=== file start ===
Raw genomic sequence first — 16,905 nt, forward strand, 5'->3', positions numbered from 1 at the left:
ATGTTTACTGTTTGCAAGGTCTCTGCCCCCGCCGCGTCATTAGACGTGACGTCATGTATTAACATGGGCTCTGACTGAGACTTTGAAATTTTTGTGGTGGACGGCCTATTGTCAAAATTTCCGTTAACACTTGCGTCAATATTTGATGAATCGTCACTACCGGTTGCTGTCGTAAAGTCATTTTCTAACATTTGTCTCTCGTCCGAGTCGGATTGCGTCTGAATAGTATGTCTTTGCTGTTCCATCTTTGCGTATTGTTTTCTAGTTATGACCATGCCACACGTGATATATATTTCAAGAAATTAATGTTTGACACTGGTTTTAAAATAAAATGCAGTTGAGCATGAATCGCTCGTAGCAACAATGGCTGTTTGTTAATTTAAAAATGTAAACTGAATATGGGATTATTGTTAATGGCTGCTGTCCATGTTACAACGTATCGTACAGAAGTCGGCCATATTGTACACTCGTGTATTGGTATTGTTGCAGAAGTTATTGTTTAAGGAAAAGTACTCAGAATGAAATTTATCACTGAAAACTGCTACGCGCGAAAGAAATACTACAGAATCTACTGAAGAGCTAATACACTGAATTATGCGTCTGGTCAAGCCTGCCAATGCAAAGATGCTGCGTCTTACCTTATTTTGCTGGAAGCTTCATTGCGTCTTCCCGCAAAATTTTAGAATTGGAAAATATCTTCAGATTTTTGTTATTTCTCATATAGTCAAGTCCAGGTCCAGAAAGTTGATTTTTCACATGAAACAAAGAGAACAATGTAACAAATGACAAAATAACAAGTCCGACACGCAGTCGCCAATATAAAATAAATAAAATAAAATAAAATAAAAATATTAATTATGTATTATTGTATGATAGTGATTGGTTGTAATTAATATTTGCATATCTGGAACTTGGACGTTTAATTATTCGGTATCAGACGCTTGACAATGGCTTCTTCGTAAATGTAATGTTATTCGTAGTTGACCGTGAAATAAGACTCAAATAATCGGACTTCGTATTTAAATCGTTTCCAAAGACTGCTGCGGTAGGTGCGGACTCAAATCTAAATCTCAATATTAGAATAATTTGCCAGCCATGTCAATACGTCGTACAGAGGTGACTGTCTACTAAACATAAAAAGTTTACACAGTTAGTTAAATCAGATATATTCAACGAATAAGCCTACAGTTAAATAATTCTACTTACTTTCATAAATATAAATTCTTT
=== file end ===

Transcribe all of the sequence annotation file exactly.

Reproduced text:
Raw genomic sequence first — 16,905 nt, forward strand, 5'->3', positions numbered from 1 at the left:
ATGTTTACTGTTTGCAAGGTCTCTGCCCCCGCCGCGTCATTAGACGTGACGTCATGTATTAACATGGGCTCTGACTGAGACTTTGAAATTTTTGTGGTGGACGGCCTATTGTCAAAATTTCCGTTAACACTTGCGTCAATATTTGATGAATCGTCACTACCGGTTGCTGTCGTAAAGTCATTTTCTAACATTTGTCTCTCGTCCGAGTCGGATTGCGTCTGAATAGTATGTCTTTGCTGTTCCATCTTTGCGTATTGTTTTCTAGTTATGACCATGCCACACGTGATATATATTTCAAGAAATTAATGTTTGACACTGGTTTTAAAATAAAATGCAGTTGAGCATGAATCGCTCGTAGCAACAATGGCTGTTTGTTAATTTAAAAATGTAAACTGAATATGGGATTATTGTTAATGGCTGCTGTCCATGTTACAACGTATCGTACAGAAGTCGGCCATATTGTACACTCGTGTATTGGTATTGTTGCAGAAGTTATTGTTTAAGGAAAAGTACTCAGAATGAAATTTATCACTGAAAACTGCTACGCGCGAAAGAAATACTACAGAATCTACTGAAGAGCTAATACACTGAATTATGCGTCTGGTCAAGCCTGCCAATGCAAAGATGCTGCGTCTTACCTTATTTTGCTGGAAGCTTCATTGCGTCTTCCCGCAAAATTTTAGAATTGGAAAATATCTTCAGATTTTTGTTATTTCTCATATAGTCAAGTCCAGGTCCAGAAAGTTGATTTTTCACATGAAACAAAGAGAACAATGTAACAAATGACAAAATAACAAGTCCGACACGCAGTCGCCAATATAAAATAAATAAAATAAAATAAAATAAAAATATTAATTATGTATTATTGTATGATAGTGATTGGTTGTAATTAATATTTGCATATCTGGAACTTGGACGTTTAATTATTCGGTATCAGACGCTTGACAATGGCTTCTTCGTAAATGTAATGTTATTCGTAGTTGACCGTGAAATAAGACTCAAATAATCGGACTTCGTATTTAAATCGTTTCCAAAGACTGCTGCGGTAGGTGCGGACTCAAATCTAAATCTCAATATTAGAATAATTTGCCAGCCATGTCAATACGTCGTACAGAGGTGACTGTCTACTAAACATAAAAAGTTTACACAGTTAGTTAAATCAGATATATTCAACGAATAAGCCTACAGTTAAATAATTCTACTTACTTTCATAAATATAAATTCTTT